The random-access structure of the data CD-ROM allows the user to freely peruse the text in his browser and simultaneously listen to any section of the music. This has two implications on the way the piece is developed and perceived. First, the material cannot be structured in a linear, one-dimensional fashion because in any case this layout can be overridden by an active user. Second, the piece requires a thoughtful involvement from the user: clicking randomly and arbitrarily cutting sections becomes boring and uninteresting. (Of course, following the spirit of the piece we establish no rules or restrictions whatsoever). Given this context, the user / listener / reader is asked either to leave his passive role and engage in an active, conscious, creative process, or not to engage at all.

Ecological echoes

After presenting the basic methods and concepts behind ecological modeling and composition and after providing an overview of the issues addressed by touch’n’go, it seems wise to restate the elements that characterize touch’n’go as an ecologically-inspired piece.

The material used in touch’n’go makes direct reference to everyday and environmental events. This material also incorporates cultural elements that place the piece within a very specific and distinct cultural context: Latin America. Most sound processing is done through models that apply ecologically feasible transformations on the material. Transformations that produce abstract material are used sparingly. They are usually introduced by means of simple compositional processes, e.g., expansion of the number of elements, time-stretching, hybridization, resonant filtering with uniform spectral characteristics. Sound spaces are kept consistent and stable, i.e., there are no spatial changes without appropriate cues and transformations in the related sound events.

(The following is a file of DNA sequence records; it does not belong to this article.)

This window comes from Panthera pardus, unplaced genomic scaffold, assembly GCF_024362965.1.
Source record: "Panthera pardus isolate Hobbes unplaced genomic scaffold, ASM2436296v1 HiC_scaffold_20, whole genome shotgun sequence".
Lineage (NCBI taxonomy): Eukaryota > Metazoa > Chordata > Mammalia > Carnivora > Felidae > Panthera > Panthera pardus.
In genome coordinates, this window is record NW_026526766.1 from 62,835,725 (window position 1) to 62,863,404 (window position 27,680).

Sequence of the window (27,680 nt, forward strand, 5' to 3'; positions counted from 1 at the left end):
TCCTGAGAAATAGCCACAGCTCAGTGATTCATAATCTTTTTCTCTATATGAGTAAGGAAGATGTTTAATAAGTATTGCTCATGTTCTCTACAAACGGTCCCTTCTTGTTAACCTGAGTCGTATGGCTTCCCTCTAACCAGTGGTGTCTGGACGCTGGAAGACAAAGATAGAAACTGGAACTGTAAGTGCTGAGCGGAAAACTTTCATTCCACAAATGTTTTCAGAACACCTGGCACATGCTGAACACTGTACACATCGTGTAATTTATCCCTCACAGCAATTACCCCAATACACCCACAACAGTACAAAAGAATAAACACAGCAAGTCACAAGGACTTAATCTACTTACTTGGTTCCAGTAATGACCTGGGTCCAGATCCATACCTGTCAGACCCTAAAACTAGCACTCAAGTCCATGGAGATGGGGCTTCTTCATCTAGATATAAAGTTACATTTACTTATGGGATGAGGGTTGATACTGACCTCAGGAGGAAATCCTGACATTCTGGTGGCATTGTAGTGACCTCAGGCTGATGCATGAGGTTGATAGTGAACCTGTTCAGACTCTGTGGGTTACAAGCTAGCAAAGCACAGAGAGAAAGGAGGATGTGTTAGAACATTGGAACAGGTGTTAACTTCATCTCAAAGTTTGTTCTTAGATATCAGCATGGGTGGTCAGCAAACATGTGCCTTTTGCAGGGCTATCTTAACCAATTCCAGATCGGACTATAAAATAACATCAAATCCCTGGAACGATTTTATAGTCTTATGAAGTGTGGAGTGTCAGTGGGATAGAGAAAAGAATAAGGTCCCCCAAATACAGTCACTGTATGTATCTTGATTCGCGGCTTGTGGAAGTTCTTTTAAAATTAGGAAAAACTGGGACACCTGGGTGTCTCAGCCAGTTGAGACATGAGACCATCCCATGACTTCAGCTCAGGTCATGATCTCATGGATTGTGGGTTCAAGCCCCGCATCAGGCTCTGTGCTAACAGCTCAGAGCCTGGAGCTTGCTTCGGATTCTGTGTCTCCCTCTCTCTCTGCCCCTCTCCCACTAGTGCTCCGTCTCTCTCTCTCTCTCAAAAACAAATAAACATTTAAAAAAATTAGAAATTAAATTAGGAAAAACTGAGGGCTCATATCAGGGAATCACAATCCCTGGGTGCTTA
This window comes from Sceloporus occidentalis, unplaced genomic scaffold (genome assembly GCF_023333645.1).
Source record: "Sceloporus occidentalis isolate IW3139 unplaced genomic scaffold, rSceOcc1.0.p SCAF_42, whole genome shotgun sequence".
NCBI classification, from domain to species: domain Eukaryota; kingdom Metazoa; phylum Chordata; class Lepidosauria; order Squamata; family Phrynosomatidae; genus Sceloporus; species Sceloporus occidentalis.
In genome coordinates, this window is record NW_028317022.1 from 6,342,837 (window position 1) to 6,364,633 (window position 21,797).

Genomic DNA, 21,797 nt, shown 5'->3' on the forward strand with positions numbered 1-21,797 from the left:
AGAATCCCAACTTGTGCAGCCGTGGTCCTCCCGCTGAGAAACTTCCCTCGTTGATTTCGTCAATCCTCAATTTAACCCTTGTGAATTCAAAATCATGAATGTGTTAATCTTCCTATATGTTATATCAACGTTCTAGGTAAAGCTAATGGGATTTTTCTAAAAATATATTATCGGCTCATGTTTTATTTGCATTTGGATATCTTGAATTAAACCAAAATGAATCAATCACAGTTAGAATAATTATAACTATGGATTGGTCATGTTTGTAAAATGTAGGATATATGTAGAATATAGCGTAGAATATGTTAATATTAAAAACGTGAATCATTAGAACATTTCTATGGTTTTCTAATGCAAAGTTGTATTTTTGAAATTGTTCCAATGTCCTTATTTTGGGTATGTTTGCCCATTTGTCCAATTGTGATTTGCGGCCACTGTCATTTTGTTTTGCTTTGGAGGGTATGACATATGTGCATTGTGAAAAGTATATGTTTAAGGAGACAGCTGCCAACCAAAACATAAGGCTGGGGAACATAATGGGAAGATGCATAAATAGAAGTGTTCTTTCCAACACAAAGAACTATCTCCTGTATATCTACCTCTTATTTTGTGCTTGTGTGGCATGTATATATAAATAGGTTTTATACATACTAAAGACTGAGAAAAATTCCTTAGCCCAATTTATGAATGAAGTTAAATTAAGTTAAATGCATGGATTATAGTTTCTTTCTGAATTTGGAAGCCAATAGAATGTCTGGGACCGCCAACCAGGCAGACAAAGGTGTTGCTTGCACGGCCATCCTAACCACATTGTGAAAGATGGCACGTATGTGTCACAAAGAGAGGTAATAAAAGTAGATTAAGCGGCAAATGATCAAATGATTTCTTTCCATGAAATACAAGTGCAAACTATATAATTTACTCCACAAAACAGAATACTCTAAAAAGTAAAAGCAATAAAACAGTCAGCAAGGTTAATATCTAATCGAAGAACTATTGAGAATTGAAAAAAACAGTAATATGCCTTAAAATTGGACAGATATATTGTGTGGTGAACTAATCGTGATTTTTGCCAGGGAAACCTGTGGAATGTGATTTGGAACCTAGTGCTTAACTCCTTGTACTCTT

The sound unit used throughout the piece is the event. In other words, there is not a single sound that has a suddenly cut decay, or an attack without transients. Most sounds were produced by the interaction of exciting systems - granular algorithms - with resonant systems - generic physical models. At a meso level, all algorithms follow ecologically feasible patterns, that is, they produce events that occur or may occur in our terrestrial environment. At a macro level, the piece explores the emergent properties resulting from the interaction of complex elements at a micro and meso level. The format chosen for the piece requires the active participation of a conscious user. In other words, the listener / reader engages in a process of mutual-determination (Varela et al., 1989; Keller, 1998a) with the material of the piece. Thus, the general model of environment-individual interaction is scaled down to the artwork-individual pattern formation process. Indeed, if touch’n’go is not an ecologically-based piece, it is nothing at all.